This morning we made coffee just after sun-up.  At breakfast we spoke with the jefe, who is not a Christian.  He invited us to us the community center to preach and said that many people wanted to hear us but would not go to the church.  Probably because the heretical legalism.  I gave him a R.C. Sproul book and he seemed happy.  We also got an invitation to preach to around 60 kids at the village school the next morning.  The principle of the school came to the teachings and had a lot of questions for Scott.  He was taught by the Pentecostals that he could lose his salvation. He was heavily burdened and said it was so hard to maintain his salvation.  We taught him verse by verse through the Bible to show that he could not lose his salvation.  He understood and was filled with joy.  He said that the Spirit in him testified to him that he was eternally secure and that the Spirit testified to him that what we were teaching was true.  A weight was lifted and he has great joy and peace.    After the teaching, Adin and I played soccer with the village kids.  It was so hot and humid but fun.  The kids are very good.  After dinner Joe and Adin caught one of the tarantulas that lives in our roof.  They put it in a plastic jug with a rock on the top and left in by our tents all night.  Tim preached in the community center to a full house in the evening.

May 30th, 2013, Thursday

We had the opportunity to preach in the open air to all the students at the school in the morning.  The principle showed us the 10 bibles that he had for the 60 kids.  The Catholics offered to send people to teach the Bible class but he refused and told them he wanted someone who would teach truth.  Joe, Tim and I switched off sharing the gospel.  Miguel summed things up.  After this we returned to the chapel so Scott could continue teaching.  I preached at the community center in the evening.  They killed two bats in the building during the service.  One right by me as I preached.  I don't think the sermon went well because of the language barrier and because things have to be explained in a way they can understand.  Most of them can't even repeat back a simple truth but they can understand deep things in their own way.  As we learn the culture, which is far different than Cuzco or any other place out of the jungle, we can make the connection and teach them truth in a way they can understand.  We learned a lot this trip about teaching them. 

May 31th, 2013 Friday

We were up at 5am and packed up in the dark.  We were supposed to leave at 6am but only one guy showed up, the other did not arrive until 6:45am.  We went down river by boat for about 45 minutes, which is faster because the current is helping us.  We got to the little airport at 8am and it was closed and the pilot was not there.  He finally showed up at 11:30 and we left at 12:30.  We maxed out the weight of the little 6 person plane.  We arrived in Satipo, found a car to take us to Jauja and we were off.  To save money we put four of us in back.  We were so squished for the 5 hour trip.  Our legs kept falling asleep and we had to switch positions to make the other leg fall asleep.  About one hour before Jauja, the taxi hit a big rock and blew a tire.  It was dark and we were stranded.  We sent Adin back to the nearest town to find another car.  We finally got to Jauja at 8pm and we were all frozen.  Going from low jungle with heat and humidity to 10,500 feet of dry mountain air and about 40 degrees.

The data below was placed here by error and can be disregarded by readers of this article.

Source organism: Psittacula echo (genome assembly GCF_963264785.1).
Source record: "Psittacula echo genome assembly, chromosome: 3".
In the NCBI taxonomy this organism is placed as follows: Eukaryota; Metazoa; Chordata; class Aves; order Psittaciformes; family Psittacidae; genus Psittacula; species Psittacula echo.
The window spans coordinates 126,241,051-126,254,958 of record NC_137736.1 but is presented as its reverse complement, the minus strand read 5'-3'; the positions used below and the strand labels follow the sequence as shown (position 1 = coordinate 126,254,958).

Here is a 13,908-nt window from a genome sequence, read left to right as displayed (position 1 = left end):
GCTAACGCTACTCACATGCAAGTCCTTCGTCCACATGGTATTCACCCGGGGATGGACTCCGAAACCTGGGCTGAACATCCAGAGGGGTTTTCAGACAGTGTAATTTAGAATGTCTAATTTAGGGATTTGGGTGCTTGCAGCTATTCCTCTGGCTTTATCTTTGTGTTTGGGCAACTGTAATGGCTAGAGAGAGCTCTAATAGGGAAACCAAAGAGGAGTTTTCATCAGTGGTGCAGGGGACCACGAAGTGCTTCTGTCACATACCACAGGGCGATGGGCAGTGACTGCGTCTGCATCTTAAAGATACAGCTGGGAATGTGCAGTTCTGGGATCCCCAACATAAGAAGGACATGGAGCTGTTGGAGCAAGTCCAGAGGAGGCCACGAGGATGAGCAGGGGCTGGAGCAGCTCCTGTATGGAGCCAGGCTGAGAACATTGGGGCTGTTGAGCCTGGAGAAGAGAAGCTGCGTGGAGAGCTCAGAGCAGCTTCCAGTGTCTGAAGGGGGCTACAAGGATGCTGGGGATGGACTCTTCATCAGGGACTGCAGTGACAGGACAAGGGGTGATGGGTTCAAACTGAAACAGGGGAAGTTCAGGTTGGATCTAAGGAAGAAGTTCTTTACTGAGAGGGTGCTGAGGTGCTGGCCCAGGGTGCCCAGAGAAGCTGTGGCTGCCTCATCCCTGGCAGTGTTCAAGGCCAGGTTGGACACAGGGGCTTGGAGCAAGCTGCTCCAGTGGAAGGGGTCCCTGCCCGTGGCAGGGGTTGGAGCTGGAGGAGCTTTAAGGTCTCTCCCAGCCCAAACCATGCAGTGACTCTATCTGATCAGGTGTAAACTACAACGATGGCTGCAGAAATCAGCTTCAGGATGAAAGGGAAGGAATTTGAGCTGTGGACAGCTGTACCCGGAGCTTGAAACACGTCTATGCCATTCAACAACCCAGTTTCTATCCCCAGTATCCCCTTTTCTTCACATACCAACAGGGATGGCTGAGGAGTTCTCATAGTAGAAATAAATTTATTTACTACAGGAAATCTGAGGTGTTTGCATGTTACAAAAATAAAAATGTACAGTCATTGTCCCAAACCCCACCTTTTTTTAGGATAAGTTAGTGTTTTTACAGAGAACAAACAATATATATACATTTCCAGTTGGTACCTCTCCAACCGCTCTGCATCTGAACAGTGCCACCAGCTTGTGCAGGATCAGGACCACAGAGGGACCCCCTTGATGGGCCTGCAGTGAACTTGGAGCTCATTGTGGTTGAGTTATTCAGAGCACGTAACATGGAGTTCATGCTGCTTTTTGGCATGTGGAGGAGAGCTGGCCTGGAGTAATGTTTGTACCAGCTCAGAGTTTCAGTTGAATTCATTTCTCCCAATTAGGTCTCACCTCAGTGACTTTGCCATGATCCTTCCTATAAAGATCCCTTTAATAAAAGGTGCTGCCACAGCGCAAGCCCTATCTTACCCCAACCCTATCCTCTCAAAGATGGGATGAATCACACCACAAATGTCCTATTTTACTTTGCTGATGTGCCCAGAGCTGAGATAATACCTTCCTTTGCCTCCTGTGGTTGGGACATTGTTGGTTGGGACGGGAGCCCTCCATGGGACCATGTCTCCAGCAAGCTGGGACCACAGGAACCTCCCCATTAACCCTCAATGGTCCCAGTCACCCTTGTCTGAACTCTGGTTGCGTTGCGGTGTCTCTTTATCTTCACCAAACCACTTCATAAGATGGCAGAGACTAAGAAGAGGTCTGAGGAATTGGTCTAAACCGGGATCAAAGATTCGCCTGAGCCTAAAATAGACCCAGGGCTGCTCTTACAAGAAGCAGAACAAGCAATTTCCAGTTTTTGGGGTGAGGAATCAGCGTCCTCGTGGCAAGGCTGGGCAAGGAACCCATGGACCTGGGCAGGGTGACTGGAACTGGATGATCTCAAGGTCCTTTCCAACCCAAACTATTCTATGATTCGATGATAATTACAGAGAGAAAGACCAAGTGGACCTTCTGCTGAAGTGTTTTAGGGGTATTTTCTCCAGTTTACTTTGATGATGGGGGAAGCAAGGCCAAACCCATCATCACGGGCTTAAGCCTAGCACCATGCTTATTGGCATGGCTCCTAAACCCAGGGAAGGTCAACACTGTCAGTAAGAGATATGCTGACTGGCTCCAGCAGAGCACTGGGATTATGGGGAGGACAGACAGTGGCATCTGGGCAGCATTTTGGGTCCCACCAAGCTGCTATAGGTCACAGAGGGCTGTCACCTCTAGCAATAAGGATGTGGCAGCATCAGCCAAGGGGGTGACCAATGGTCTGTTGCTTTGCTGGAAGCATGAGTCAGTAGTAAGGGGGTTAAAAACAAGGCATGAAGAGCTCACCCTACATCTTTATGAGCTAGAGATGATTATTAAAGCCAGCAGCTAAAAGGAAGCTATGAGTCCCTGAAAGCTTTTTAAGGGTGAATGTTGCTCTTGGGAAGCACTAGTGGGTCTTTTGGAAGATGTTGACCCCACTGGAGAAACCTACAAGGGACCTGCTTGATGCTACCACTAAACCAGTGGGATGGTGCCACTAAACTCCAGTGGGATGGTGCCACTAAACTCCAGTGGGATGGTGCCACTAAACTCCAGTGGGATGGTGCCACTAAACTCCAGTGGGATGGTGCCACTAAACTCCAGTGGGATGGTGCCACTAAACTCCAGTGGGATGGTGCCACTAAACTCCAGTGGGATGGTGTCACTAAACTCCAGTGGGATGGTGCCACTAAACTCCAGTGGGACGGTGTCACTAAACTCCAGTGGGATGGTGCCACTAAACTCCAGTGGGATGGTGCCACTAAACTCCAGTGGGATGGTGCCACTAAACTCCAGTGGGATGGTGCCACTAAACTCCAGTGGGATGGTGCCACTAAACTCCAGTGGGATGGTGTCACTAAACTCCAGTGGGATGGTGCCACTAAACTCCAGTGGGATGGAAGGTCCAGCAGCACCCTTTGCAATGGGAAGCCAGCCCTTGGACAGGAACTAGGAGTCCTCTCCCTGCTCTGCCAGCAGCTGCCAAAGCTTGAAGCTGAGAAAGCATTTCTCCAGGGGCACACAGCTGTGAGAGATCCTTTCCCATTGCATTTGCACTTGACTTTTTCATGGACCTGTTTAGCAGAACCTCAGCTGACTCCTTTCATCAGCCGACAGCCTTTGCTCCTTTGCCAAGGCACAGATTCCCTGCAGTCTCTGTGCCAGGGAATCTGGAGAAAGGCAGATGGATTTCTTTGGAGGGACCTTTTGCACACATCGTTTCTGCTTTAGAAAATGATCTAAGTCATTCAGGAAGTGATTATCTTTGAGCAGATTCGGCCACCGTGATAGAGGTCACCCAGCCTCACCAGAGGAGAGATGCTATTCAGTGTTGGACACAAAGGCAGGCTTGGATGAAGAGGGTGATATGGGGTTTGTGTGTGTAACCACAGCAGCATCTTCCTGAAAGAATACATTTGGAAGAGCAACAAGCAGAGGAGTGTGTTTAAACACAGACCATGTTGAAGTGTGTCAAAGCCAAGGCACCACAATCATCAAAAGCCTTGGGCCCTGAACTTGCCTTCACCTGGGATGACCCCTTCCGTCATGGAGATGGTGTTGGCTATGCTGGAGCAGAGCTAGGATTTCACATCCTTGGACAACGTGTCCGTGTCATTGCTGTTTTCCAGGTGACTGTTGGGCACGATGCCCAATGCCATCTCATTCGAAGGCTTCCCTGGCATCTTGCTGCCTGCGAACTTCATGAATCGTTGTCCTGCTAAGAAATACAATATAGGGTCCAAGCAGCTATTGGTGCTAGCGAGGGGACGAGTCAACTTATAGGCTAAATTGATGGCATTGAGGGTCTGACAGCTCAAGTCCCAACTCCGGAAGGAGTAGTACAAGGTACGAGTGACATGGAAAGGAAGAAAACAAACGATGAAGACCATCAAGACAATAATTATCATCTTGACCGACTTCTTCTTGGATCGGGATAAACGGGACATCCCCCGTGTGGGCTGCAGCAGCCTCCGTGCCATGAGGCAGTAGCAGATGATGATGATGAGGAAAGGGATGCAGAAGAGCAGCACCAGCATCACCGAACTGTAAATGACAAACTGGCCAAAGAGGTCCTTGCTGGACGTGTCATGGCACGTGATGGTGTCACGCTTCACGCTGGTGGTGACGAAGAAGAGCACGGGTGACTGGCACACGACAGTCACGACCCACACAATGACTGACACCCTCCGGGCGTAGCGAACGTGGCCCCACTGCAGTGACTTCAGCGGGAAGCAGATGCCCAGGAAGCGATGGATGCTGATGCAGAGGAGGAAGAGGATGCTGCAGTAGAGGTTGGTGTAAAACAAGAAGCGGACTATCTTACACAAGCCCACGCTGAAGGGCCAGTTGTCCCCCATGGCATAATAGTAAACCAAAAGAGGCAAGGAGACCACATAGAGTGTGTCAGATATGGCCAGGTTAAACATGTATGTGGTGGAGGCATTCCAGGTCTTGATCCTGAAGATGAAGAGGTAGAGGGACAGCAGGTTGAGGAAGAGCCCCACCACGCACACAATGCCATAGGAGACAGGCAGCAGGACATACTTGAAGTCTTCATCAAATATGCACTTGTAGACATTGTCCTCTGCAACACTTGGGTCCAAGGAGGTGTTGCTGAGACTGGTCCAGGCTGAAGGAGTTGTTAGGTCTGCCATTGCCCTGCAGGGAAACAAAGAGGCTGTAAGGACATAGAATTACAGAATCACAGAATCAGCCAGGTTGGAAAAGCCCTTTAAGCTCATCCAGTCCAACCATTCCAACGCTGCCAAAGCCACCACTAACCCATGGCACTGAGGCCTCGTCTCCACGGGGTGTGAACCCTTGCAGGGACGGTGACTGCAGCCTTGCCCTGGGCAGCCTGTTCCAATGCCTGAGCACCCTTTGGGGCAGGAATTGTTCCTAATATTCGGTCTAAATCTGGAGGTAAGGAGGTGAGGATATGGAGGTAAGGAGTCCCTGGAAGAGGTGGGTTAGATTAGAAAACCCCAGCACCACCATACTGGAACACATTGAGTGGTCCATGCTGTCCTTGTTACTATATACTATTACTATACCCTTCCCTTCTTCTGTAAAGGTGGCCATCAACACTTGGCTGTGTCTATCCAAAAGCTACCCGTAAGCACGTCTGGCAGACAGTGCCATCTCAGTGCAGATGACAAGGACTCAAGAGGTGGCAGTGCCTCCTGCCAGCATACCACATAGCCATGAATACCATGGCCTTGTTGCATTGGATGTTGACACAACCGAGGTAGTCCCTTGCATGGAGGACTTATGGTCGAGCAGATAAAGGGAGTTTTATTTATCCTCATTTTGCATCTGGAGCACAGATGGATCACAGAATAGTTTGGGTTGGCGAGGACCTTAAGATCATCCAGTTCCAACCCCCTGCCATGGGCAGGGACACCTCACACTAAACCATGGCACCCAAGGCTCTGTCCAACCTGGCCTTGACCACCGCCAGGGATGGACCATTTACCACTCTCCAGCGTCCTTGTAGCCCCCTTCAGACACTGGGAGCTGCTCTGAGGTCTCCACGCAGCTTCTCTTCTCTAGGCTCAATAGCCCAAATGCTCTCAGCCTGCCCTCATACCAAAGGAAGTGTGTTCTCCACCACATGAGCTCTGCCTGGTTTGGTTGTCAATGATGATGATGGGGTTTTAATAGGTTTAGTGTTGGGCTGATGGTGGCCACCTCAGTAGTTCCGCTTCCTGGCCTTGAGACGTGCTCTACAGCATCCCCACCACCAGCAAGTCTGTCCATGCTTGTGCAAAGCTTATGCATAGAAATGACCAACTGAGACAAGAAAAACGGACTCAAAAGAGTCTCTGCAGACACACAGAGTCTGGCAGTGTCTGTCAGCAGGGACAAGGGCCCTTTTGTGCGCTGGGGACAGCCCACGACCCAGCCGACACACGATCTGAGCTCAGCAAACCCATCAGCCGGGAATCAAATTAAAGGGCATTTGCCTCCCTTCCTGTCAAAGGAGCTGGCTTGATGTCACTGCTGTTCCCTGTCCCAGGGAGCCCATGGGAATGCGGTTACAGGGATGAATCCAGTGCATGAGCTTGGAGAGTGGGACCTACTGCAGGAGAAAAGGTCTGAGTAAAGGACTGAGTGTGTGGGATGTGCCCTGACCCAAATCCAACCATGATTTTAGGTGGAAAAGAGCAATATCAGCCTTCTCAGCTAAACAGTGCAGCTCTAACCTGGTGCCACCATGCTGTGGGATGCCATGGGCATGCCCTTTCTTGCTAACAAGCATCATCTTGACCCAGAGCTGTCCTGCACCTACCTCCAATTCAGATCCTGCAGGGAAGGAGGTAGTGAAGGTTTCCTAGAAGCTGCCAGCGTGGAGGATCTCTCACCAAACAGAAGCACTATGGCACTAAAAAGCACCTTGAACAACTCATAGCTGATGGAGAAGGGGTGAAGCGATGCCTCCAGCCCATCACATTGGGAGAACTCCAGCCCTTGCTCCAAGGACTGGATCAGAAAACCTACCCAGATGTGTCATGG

The rest of the time in Jauja, Scott did some baptisms for the church in Sausa as well as the Lord's Supper with the church in the evening.  In Jauja I was told a sad story.  Scott and Adin know a 22 year old girl that they have been helping.  This girl's parents were both killed in a car wreck a few years ago when they were going to the hospital to have their 10th child.  This 22 year old girl became the caretaker of her 8 siblings.  Kind of hard to raise 8 kids and have a job to work and support them all.  She finds work where she can and spends a lot of time in the fields.  Sadly, the wicked people in Jauja took advantage of this situation and lured one of the sisters into a bar, drugged her, raped her and she got pregnant.  She had the baby and added another member of the family.  Scott Dollar's church, The Way, has helped her in many ways and they are currently trying to buy her a hamburger stand so she can sell food on the street. 

We had another great trip and learned a lot.  We may be going into Wilders village in September to teach the 80 people for a few days.  Please pray for these people and this work in the jungle.


The Koplins said...

Great posts, sounds like a very blessed time. May the Lord open the doors for you guys to continue ministering in the area there. Blessings!

the tuttle tribe said...

Awesome post! Very encouraged to find you here! My name is Micah Tuttle, missionary in Tarapoto. Keep preaching the truth!